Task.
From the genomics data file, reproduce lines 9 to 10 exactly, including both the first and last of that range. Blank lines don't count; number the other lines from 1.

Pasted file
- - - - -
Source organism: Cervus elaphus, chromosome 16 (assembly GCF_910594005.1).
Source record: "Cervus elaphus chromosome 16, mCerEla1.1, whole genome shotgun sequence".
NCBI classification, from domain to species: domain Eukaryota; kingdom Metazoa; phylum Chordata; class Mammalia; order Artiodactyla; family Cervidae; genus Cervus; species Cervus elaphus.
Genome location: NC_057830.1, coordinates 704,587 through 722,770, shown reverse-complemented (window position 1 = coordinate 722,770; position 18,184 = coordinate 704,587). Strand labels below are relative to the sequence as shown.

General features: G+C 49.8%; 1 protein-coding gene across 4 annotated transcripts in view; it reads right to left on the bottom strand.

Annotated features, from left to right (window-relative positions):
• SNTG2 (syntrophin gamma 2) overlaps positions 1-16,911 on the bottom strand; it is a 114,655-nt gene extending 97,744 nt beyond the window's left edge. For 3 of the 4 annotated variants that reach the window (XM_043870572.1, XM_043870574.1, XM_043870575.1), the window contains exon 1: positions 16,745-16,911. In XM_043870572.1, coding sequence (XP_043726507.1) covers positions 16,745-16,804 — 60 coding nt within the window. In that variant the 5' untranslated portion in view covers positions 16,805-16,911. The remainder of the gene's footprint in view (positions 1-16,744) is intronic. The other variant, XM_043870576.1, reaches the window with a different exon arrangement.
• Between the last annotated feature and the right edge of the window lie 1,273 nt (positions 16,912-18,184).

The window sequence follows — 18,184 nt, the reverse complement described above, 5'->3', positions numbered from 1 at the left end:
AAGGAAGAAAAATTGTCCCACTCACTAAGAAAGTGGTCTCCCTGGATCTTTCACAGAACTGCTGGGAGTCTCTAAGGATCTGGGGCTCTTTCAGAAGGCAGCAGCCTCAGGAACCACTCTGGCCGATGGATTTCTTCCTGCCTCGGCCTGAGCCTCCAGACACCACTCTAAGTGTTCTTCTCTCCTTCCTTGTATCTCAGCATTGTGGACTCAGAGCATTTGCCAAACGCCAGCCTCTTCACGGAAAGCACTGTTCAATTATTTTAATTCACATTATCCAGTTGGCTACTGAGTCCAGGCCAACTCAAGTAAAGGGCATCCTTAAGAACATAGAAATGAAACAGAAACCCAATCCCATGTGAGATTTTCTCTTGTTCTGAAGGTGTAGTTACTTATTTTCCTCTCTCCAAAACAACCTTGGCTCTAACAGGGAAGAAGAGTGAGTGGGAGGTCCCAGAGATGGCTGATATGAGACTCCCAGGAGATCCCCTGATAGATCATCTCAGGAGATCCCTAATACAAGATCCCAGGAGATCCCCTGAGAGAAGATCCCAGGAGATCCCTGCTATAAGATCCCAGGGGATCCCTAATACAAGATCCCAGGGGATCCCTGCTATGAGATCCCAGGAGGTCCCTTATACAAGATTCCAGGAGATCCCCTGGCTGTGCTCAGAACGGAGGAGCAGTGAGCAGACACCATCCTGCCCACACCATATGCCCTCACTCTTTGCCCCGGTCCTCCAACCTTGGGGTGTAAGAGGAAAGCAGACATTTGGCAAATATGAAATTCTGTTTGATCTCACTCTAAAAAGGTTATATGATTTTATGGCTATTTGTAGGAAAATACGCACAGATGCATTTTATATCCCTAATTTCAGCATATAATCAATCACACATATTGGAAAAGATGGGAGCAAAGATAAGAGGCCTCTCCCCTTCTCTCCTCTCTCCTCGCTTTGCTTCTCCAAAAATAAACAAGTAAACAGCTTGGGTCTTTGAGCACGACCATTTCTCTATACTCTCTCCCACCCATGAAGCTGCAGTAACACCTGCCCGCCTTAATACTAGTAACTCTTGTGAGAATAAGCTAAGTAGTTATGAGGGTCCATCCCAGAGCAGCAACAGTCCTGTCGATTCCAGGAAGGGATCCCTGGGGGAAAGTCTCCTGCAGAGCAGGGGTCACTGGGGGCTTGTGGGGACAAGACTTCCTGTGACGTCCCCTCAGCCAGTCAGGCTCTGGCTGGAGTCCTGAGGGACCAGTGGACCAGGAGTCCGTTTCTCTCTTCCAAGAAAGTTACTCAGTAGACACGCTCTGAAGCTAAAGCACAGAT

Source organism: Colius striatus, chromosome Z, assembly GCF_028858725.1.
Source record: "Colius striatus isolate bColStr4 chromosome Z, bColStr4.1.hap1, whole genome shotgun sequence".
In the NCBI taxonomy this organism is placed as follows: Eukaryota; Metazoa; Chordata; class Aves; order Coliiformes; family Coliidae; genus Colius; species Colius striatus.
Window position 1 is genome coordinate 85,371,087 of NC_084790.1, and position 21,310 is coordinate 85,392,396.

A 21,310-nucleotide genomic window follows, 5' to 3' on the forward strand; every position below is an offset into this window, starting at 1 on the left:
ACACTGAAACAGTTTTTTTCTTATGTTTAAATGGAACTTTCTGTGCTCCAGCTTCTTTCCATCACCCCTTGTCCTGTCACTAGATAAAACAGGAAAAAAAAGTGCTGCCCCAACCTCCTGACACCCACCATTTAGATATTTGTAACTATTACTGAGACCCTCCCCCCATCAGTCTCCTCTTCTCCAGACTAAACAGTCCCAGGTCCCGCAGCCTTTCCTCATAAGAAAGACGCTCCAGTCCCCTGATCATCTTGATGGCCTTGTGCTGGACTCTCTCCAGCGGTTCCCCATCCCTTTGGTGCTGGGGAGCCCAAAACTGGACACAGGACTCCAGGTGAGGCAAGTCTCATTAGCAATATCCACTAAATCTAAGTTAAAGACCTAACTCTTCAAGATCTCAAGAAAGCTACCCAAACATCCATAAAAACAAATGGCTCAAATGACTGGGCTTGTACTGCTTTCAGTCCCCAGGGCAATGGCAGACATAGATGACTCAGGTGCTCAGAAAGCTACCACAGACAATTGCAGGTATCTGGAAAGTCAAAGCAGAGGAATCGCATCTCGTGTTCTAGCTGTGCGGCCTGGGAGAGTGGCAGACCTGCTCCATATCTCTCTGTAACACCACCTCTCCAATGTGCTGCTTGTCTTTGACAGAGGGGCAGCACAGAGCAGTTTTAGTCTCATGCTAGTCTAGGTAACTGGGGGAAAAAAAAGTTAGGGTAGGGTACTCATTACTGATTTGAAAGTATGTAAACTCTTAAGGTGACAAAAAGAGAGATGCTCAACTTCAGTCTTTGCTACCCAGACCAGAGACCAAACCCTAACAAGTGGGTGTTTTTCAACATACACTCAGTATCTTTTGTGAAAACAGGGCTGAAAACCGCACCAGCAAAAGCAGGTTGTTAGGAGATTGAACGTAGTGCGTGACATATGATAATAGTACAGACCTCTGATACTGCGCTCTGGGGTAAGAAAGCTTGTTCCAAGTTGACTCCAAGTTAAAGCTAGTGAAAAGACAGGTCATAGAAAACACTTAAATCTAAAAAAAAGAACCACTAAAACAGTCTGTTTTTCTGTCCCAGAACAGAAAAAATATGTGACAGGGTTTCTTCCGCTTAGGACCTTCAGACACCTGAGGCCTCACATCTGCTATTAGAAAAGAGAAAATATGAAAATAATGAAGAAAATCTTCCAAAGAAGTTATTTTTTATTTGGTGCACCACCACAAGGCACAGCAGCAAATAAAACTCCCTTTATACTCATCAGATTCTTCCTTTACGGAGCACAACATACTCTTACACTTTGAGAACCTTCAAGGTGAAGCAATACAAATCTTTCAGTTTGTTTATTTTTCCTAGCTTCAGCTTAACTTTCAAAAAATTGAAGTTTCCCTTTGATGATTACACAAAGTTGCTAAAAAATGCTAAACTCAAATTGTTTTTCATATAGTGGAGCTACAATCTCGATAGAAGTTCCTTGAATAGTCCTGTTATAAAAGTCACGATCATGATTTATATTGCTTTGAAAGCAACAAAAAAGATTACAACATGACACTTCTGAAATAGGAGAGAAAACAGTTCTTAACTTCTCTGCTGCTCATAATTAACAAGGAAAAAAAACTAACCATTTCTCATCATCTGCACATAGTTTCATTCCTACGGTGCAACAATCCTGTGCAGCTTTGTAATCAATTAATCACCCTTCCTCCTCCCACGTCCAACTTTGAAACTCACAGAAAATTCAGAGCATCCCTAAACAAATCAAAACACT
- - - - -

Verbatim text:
The window sequence follows — 18,184 nt, the reverse complement described above, 5'->3', positions numbered from 1 at the left end:
AAGGAAGAAAAATTGTCCCACTCACTAAGAAAGTGGTCTCCCTGGATCTTTCACAGAACTGCTGGGAGTCTCTAAGGATCTGGGGCTCTTTCAGAAGGCAGCAGCCTCAGGAACCACTCTGGCCGATGGATTTCTTCCTGCCTCGGCCTGAGCCTCCAGACACCACTCTAAGTGTTCTTCTCTCCTTCCTTGTATCTCAGCATTGTGGACTCAGAGCATTTGCCAAACGCCAGCCTCTTCACGGAAAGCACTGTTCAATTATTTTAATTCACATTATCCAGTTGGCTACTGAGTCCAGGCCAACTCAAGTAAAGGGCATCCTTAAGAACATAGAAATGAAACAGAAACCCAATCCCATGTGAGATTTTCTCTTGTTCTGAAGGTGTAGTTACTTATTTTCCTCTCTCCAAAACAACCTTGGCTCTAACAGGGAAGAAGAGTGAGTGGGAGGTCCCAGAGATGGCTGATATGAGACTCCCAGGAGATCCCCTGATAGATCATCTCAGGAGATCCCTAATACAAGATCCCAGGAGATCCCCTGAGAGAAGATCCCAGGAGATCCCTGCTATAAGATCCCAGGGGATCCCTAATACAAGATCCCAGGGGATCCCTGCTATGAGATCCCAGGAGGTCCCTTATACAAGATTCCAGGAGATCCCCTGGCTGTGCTCAGAACGGAGGAGCAGTGAGCAGACACCATCCTGCCCACACCATATGCCCTCACTCTTTGCCCCGGTCCTCCAACCTTGGGGTGTAAGAGGAAAGCAGACATTTGGCAAATATGAAATTCTGTTTGATCTCACTCTAAAAAGGTTATATGATTTTATGGCTATTTGTAGGAAAATACGCACAGATGCATTTTATATCCCTAATTTCAGCATATAATCAATCACACATATTGGAAAAGATGGGAGCAAAGATAAGAGGCCTCTCCCCTTCTCTCCTCTCTCCTCGCTTTGCTTCTCCAAAAATAAACAAGTAAACAGCTTGGGTCTTTGAGCACGACCATTTCTCTATACTCTCTCCCACCCATGAAGCTGCAGTAACACCTGCCCGCCTTAATACTAGTAACTCTTGTGAGAATAAGCTAAGTAGTTATGAGGGTCCATCCCAGAGCAGCAACAGTCCTGTCGATTCCAGGAAGGGATCCCTGGGGGAAAGTCTCCTGCAGAGCAGGGGTCACTGGGGGCTTGTGGGGACAAGACTTCCTGTGACGTCCCCTCAGCCAGTCAGGCTCTGGCTGGAGTCCTGAGGGACCAGTGGACCAGGAGTCCGTTTCTCTCTTCCAAGAAAGTTACTCAGTAGACACGCTCTGAAGCTAAAGCACAGAT